The Future Is Not Female in Capitalist Culture

The first “The Future is Female” T-shirt appeared during the early 1970s. The design was inspired by Labyris Books, which was the first women’s bookstore in New York City, owned by Jane Lurie and Marizel Rios. Established photographer Liza Cowan took a picture of her musician girlfriend Alix Dobkin wearing the T-shirt. The photograph was then used for a project called: “What the Well Dressed Dyke Will Wear.”  
The empowering slogan created significant impact at the time, when female-identified bodies challenged a dogmatic system of gender binaries.  Fifty years later, we witness the reemergence of the iconic clothing; unfortunately, this time it is not within the essence of female empowerment, but rather under the exploitative functionality of a capitalist-driven industry.

During the last few years, feminism as a movement has gained popularity among the pop culture community after artists like Beyonce and Taylor Swift identified themselves as ‘feminists’. On one side, it could serve as a great advance towards equality to have famous icons believe in and promote progressive ideologies. On the other, it is unfortunate when public figures like model Emily Ratajkowsk and U.S President Adviser Ivanka Trump misuse the movement to serve their advantage of building their brand and image on the back of female empowerment.

It is this same self-serving incentive that drives clothing manufacturers like Topshop, H&M, Stradivarius and many more to sell feminist-inspired apparel. The hypocrisy of this transaction lies in how the clothes are made, which often includes the exploitation of women working in sweatshops under prison-like conditions while earning considerably low wages. Women make up 85 to 90% of sweatshop workers, and some girls lie about their age to get the job as it is their only means to earn a living.

Case in point: ‘This Is What A Feminist Looks Like’ T-shirts of high street brand Whistles are made in a Mauritian sweatshop by women earning 62p an hour.

So how can a product support women’s rights while violating them simultaneously?

It doesn’t. Profit generated from selling those ’empowering’ items is not donated to a charity foundation or an organization that promotes equality, unlike the original ‘The Future is Female’, which donated 25% of shirt sale proceeds to Planned Parenthood—a nonprofit organization that provides sexual health care in the United States and globally. Unfortunately, money made off selling feminist-inspired clothing is generally fed back to billion-dollar companies, completing the capitalism chain of exploitation. In early 2017, Forbes reported Swedish stake owner of H&M Stefan Persson had a net worth of $19.3 billion, making him the richest person in Sweden.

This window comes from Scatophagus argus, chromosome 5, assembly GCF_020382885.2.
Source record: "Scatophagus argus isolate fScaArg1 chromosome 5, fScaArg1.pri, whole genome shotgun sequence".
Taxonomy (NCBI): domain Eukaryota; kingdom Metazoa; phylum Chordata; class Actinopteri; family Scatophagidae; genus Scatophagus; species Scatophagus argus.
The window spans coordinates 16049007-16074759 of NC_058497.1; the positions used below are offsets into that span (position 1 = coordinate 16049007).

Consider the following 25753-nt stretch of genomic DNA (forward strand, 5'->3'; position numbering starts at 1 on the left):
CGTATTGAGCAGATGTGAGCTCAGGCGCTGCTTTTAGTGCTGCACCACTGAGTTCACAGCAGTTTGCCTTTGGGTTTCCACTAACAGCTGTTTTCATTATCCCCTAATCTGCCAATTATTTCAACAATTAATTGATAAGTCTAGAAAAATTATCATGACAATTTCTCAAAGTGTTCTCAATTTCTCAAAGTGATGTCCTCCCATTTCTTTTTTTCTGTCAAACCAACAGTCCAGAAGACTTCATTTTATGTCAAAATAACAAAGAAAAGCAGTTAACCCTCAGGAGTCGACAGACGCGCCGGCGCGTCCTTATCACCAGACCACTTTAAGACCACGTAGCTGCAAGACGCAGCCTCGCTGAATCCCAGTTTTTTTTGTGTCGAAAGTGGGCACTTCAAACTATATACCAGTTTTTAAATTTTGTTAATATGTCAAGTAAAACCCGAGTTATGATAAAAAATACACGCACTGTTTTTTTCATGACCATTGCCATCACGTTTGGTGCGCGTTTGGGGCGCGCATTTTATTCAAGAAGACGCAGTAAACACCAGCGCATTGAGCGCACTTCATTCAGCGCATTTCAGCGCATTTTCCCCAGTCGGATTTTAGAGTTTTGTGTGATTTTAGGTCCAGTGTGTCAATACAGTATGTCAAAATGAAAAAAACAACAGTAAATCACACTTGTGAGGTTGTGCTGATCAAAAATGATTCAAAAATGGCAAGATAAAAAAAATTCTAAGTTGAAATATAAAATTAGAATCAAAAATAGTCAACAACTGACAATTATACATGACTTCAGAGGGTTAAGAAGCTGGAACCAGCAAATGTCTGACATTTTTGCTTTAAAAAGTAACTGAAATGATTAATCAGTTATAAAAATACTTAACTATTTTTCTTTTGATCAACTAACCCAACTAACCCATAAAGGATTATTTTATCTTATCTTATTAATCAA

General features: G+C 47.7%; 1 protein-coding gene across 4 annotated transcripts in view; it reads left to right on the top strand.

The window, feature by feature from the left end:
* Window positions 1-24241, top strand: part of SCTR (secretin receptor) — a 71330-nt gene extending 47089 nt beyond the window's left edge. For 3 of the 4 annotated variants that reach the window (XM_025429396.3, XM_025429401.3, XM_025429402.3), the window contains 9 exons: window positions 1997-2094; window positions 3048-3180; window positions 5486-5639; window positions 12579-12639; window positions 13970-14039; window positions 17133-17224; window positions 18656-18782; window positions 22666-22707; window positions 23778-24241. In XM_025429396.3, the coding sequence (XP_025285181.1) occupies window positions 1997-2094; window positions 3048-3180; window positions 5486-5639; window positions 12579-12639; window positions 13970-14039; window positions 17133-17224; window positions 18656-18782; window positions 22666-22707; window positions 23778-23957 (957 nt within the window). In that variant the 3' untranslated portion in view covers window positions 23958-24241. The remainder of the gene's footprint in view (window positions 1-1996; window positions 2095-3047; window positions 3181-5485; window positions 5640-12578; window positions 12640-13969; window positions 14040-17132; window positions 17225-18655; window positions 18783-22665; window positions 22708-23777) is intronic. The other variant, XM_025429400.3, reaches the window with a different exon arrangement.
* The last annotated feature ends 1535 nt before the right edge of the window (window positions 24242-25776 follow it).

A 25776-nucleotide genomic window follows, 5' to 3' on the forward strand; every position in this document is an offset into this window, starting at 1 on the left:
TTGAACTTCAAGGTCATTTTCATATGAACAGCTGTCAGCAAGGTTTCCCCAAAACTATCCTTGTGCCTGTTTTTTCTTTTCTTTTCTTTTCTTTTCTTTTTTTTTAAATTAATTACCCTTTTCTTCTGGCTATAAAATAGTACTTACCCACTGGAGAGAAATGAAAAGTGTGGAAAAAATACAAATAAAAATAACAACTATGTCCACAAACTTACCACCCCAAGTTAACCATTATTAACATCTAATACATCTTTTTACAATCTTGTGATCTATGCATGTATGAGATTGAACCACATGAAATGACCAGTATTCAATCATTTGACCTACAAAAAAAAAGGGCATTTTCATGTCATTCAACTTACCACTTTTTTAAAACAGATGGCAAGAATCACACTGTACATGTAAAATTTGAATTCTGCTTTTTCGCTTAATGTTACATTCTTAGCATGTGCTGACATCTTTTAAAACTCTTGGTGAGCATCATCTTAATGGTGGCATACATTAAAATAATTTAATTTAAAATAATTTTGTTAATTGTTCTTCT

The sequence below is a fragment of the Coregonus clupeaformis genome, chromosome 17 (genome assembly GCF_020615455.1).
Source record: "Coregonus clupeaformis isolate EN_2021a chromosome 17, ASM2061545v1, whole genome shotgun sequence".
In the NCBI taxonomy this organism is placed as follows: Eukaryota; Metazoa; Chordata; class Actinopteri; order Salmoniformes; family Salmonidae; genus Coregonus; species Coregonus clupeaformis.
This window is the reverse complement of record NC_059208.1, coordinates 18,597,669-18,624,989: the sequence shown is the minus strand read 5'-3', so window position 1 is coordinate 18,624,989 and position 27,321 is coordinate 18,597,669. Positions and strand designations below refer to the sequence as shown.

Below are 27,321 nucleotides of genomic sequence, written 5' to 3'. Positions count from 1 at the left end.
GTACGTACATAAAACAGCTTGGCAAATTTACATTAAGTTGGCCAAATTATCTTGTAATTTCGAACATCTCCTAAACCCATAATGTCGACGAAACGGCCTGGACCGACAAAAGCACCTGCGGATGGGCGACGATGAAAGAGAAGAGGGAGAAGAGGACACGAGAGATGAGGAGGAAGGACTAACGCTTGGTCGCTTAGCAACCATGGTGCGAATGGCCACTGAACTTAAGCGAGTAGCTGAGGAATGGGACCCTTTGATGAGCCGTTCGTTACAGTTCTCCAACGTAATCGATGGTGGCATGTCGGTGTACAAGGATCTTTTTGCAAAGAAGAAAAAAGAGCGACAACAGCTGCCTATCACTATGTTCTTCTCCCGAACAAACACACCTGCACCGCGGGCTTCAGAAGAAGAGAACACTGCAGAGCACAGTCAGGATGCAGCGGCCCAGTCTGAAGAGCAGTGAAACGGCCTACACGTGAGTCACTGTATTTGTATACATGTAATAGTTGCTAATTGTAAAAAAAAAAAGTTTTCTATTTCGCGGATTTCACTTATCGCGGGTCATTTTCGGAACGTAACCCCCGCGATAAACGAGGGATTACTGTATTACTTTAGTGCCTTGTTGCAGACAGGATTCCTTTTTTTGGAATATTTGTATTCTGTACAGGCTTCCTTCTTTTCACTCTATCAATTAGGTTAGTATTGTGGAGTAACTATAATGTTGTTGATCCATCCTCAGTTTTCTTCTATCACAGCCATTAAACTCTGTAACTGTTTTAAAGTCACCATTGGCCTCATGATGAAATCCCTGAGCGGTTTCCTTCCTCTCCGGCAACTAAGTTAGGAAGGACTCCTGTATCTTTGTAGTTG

An attempt to capitalize on struggle isn’t a groundbreaking scheme. We witnessed the immensely tone-deaf Pepsi commercial starring famous model and reality star Kendal Jenner earlier this year. The advertisement was criticized for trivializing a resistance moment while under the context of serving white privilege. Capitalism is a system willing to construct various forms of stratification to maintain control. Indeed, it has impacted women and marginalized communities the most, which is why there cannot be a future of women’s liberation within its oppressive confines.

Visibility and awareness are the first steps needed to address issues of concern and oppression. That being said, we won’t be seeing any of those ‘feminist’ T-shirts next year; Fashion changes are seasonal, and so will the mainstream exploitation of feminism be.

“A movement that began with the intrinsic goal of women’s liberation has connected that end goal to capitalism, a system that oppresses already marginalized communities the most.” CAMERON GLOVER


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Joana Aziz is a Syrian Barcelona-based freelance writer. She was the Arts & Culture Editor for Time Out Magazine (Beirut) and has written for Home Magazine, Conatus New, Middle East Eye and Freethought Lebanon.

She has a BA in Communication Arts from the Lebanese American University, an MA in International Studies in Media, Power and Difference from the University of Pompeu Fabra and is currently pursuing her PhD in Communication at the same university.

Aside from having a writing career, her ambitions for the future include teaching, researching, and activism.